Updated DocumentationApril 18th, 2007
A number of new articles have been added that describe Ikaros version 1.0. "System-Level Cognitive Modeling with Ikaros" gives an overview of the project and describes the functionality of the new version. The article "The Ikaros Math Library" descibes the new mathematical functions and how they are used. Previous versions of the programming guides have also been updated to reflect the current version.
A New Design for the WebUIJanuary 15th, 2007
We are working hard toward version 1.0 of Ikaros. For the new version, the user interface has been reworked to allow for easy switching between different views. The picture below shows the design of the new user interface running in WebKit. It is also compatible with Firefox.
An Optimized Math LibraryJanuary 14th, 2007
The next version of Ikaros will include an optimized math library that is used by all the standard modules. The functions in the library operates on the three types of data used in Ikaros: scalars, arrays and matrices.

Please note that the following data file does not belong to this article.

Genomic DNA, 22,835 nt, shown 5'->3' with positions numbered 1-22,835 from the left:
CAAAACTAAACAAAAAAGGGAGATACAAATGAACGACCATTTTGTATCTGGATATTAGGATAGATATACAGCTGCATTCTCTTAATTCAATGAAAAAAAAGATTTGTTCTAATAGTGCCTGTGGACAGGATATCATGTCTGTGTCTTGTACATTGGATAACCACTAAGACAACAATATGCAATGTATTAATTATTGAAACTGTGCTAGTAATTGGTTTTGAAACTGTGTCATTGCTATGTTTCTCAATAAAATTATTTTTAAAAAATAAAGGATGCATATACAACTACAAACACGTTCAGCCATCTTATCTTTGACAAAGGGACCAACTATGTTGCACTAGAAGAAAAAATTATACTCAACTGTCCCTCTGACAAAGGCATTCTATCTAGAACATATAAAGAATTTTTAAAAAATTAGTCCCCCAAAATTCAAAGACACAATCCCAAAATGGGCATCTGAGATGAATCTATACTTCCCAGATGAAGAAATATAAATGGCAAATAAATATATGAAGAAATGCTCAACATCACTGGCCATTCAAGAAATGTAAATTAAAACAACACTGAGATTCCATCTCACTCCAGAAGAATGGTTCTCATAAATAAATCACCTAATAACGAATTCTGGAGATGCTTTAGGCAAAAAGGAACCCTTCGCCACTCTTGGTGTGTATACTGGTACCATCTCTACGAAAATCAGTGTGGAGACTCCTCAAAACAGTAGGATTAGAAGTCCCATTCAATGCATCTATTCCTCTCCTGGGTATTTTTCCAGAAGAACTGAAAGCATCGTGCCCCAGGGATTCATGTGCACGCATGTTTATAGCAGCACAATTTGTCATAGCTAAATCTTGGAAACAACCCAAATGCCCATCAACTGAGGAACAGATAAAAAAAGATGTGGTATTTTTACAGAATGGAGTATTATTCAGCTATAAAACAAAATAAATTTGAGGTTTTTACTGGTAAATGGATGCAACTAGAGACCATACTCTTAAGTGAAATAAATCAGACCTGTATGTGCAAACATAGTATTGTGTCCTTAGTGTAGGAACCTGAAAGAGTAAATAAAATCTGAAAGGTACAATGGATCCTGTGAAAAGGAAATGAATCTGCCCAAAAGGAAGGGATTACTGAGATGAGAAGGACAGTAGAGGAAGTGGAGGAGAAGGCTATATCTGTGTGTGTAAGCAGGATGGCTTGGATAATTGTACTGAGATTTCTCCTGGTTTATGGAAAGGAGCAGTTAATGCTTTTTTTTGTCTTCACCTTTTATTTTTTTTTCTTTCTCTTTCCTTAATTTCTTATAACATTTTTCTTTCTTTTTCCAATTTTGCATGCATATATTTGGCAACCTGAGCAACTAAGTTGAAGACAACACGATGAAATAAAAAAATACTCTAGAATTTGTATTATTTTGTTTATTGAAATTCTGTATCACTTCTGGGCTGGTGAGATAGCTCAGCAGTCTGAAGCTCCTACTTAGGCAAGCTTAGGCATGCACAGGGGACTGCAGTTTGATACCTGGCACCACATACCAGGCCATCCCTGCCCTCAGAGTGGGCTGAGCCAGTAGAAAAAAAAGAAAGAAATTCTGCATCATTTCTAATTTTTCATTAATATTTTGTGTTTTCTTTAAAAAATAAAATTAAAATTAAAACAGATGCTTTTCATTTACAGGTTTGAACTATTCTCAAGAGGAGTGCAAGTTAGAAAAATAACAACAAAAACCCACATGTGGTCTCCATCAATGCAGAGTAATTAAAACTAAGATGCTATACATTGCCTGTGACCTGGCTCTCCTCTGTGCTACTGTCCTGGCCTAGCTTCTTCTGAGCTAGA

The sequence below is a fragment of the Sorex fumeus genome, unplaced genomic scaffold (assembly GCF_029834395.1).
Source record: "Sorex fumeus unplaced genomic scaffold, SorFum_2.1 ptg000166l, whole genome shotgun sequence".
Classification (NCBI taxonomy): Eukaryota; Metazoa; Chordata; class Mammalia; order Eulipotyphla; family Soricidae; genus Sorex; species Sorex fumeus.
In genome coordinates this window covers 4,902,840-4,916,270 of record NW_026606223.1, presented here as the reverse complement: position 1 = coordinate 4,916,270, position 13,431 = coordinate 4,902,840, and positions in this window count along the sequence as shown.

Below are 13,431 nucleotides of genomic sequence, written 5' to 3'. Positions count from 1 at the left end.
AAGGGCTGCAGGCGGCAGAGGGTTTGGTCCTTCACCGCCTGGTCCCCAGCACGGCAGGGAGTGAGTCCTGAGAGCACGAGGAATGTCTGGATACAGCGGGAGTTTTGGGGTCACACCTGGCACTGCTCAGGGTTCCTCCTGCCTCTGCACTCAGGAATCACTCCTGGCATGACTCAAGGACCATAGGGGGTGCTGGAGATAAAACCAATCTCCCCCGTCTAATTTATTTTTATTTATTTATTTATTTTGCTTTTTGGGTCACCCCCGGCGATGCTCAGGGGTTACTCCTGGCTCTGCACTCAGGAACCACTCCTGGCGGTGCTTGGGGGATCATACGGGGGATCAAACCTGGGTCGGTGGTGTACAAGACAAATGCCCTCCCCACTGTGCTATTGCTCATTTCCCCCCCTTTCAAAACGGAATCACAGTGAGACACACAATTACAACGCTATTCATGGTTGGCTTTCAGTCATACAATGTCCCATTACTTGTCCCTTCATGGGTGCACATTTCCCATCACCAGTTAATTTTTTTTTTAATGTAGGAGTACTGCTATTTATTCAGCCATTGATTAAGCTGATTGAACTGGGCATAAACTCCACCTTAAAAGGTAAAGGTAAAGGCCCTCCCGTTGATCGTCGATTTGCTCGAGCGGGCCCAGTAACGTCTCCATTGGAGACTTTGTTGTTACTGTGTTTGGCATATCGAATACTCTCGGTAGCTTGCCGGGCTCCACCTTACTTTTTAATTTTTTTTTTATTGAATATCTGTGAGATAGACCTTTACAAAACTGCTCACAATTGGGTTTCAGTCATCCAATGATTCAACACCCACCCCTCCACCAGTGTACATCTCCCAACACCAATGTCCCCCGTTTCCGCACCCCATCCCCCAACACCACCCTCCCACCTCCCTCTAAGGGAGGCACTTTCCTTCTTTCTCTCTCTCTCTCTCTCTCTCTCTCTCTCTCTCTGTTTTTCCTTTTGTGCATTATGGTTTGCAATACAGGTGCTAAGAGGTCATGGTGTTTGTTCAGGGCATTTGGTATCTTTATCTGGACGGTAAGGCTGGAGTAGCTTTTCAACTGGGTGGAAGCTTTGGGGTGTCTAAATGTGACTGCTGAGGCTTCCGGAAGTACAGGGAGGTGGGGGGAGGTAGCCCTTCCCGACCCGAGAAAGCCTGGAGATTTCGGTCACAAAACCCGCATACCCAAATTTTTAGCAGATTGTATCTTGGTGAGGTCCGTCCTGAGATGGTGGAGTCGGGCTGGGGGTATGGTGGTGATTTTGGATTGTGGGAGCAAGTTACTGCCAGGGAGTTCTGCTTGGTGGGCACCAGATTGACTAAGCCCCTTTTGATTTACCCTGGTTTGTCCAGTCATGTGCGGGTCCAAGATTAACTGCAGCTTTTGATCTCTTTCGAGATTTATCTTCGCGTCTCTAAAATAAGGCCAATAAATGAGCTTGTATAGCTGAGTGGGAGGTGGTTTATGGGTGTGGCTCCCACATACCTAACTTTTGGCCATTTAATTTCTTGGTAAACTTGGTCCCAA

Matrix operations include vector and matrix operations such as addition, subtraction, multiplication and division and will use the BLAS/ATLAS library when it is available on OS X, Linux and Windows.
The library also contains a number of image processing functions including convolution and morphological operations. When running under OS X, these library makes use of the highly optimized vImage framework for image processing. Ikaros can also be compiled to use the vDSP and vForce libraries.
The new math library greatly increases the execution speed of Ikaros. In some cases, the speed has increased by a factor of ten or more compared to the previous Ikaros version. Because the math library is also used by the WebUI, it makes for a more responsive user interface. For example, it is now possible to view image processing of an image from a camera in real time.
The Contribution Section is OpenNovember 27th, 2006
The contributions section of this site was opened today. The contributions section will contain recent updates to modules and externally developed modules. A submission form is available for those who want to contribute modules to the project.
Ikaros Support for the e-puck RobotNovember 20th, 2006